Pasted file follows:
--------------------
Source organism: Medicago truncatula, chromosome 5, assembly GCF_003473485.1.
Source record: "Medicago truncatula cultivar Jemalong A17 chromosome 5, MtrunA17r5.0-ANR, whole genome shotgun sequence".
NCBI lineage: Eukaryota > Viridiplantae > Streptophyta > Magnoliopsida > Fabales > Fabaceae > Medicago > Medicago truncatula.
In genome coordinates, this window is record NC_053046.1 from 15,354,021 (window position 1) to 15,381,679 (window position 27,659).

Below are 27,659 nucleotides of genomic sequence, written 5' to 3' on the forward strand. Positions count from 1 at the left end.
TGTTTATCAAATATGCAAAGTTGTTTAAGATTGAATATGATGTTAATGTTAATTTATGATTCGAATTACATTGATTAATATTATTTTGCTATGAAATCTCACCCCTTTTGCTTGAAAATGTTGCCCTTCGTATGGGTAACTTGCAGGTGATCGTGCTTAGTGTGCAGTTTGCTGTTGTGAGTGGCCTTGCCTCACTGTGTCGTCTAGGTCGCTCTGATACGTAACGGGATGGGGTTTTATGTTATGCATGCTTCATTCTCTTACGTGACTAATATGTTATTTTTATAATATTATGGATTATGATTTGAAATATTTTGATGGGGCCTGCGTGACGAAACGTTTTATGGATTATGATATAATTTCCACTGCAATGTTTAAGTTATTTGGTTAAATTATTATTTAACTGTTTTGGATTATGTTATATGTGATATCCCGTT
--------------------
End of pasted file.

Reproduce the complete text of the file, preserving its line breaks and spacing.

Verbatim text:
Source organism: Medicago truncatula, chromosome 5, assembly GCF_003473485.1.
Source record: "Medicago truncatula cultivar Jemalong A17 chromosome 5, MtrunA17r5.0-ANR, whole genome shotgun sequence".
NCBI lineage: Eukaryota > Viridiplantae > Streptophyta > Magnoliopsida > Fabales > Fabaceae > Medicago > Medicago truncatula.
In genome coordinates, this window is record NC_053046.1 from 15,354,021 (window position 1) to 15,381,679 (window position 27,659).

Below are 27,659 nucleotides of genomic sequence, written 5' to 3' on the forward strand. Positions count from 1 at the left end.
TGTTTATCAAATATGCAAAGTTGTTTAAGATTGAATATGATGTTAATGTTAATTTATGATTCGAATTACATTGATTAATATTATTTTGCTATGAAATCTCACCCCTTTTGCTTGAAAATGTTGCCCTTCGTATGGGTAACTTGCAGGTGATCGTGCTTAGTGTGCAGTTTGCTGTTGTGAGTGGCCTTGCCTCACTGTGTCGTCTAGGTCGCTCTGATACGTAACGGGATGGGGTTTTATGTTATGCATGCTTCATTCTCTTACGTGACTAATATGTTATTTTTATAATATTATGGATTATGATTTGAAATATTTTGATGGGGCCTGCGTGACGAAACGTTTTATGGATTATGATATAATTTCCACTGCAATGTTTAAGTTATTTGGTTAAATTATTATTTAACTGTTTTGGATTATGTTATATGTGATATCCCGTT